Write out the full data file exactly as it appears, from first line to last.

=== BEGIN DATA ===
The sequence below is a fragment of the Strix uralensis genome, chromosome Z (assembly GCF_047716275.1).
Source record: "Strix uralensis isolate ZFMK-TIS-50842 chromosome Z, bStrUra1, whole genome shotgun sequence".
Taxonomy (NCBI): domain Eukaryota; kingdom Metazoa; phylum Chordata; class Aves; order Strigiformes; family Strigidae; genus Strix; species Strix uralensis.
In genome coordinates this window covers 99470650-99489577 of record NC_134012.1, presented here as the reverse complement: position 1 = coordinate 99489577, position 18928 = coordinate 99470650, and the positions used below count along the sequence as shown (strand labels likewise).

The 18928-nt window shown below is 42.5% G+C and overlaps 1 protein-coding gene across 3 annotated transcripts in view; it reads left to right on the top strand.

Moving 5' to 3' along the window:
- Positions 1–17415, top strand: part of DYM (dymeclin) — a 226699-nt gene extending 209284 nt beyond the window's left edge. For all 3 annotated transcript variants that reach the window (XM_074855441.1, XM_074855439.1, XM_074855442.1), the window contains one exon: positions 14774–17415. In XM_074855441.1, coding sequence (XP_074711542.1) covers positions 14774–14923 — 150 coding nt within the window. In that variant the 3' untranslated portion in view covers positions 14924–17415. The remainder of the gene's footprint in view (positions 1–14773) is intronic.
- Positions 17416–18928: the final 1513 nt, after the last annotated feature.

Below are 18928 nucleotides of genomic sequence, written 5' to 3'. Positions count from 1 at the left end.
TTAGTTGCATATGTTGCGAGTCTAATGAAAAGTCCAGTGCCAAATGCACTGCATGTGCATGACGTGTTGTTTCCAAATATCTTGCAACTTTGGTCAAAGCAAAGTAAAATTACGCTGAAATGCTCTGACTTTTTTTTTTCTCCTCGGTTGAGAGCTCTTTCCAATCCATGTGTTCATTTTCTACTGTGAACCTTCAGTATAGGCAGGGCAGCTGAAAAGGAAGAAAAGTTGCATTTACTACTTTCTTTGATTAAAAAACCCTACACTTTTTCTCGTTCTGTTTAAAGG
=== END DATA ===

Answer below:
The sequence below is a fragment of the Strix uralensis genome, chromosome Z (assembly GCF_047716275.1).
Source record: "Strix uralensis isolate ZFMK-TIS-50842 chromosome Z, bStrUra1, whole genome shotgun sequence".
Taxonomy (NCBI): domain Eukaryota; kingdom Metazoa; phylum Chordata; class Aves; order Strigiformes; family Strigidae; genus Strix; species Strix uralensis.
In genome coordinates this window covers 99470650-99489577 of record NC_134012.1, presented here as the reverse complement: position 1 = coordinate 99489577, position 18928 = coordinate 99470650, and the positions used below count along the sequence as shown (strand labels likewise).

The 18928-nt window shown below is 42.5% G+C and overlaps 1 protein-coding gene across 3 annotated transcripts in view; it reads left to right on the top strand.

Moving 5' to 3' along the window:
- Positions 1–17415, top strand: part of DYM (dymeclin) — a 226699-nt gene extending 209284 nt beyond the window's left edge. For all 3 annotated transcript variants that reach the window (XM_074855441.1, XM_074855439.1, XM_074855442.1), the window contains one exon: positions 14774–17415. In XM_074855441.1, coding sequence (XP_074711542.1) covers positions 14774–14923 — 150 coding nt within the window. In that variant the 3' untranslated portion in view covers positions 14924–17415. The remainder of the gene's footprint in view (positions 1–14773) is intronic.
- Positions 17416–18928: the final 1513 nt, after the last annotated feature.

Below are 18928 nucleotides of genomic sequence, written 5' to 3'. Positions count from 1 at the left end.
TTAGTTGCATATGTTGCGAGTCTAATGAAAAGTCCAGTGCCAAATGCACTGCATGTGCATGACGTGTTGTTTCCAAATATCTTGCAACTTTGGTCAAAGCAAAGTAAAATTACGCTGAAATGCTCTGACTTTTTTTTTTCTCCTCGGTTGAGAGCTCTTTCCAATCCATGTGTTCATTTTCTACTGTGAACCTTCAGTATAGGCAGGGCAGCTGAAAAGGAAGAAAAGTTGCATTTACTACTTTCTTTGATTAAAAAACCCTACACTTTTTCTCGTTCTGTTTAAAGG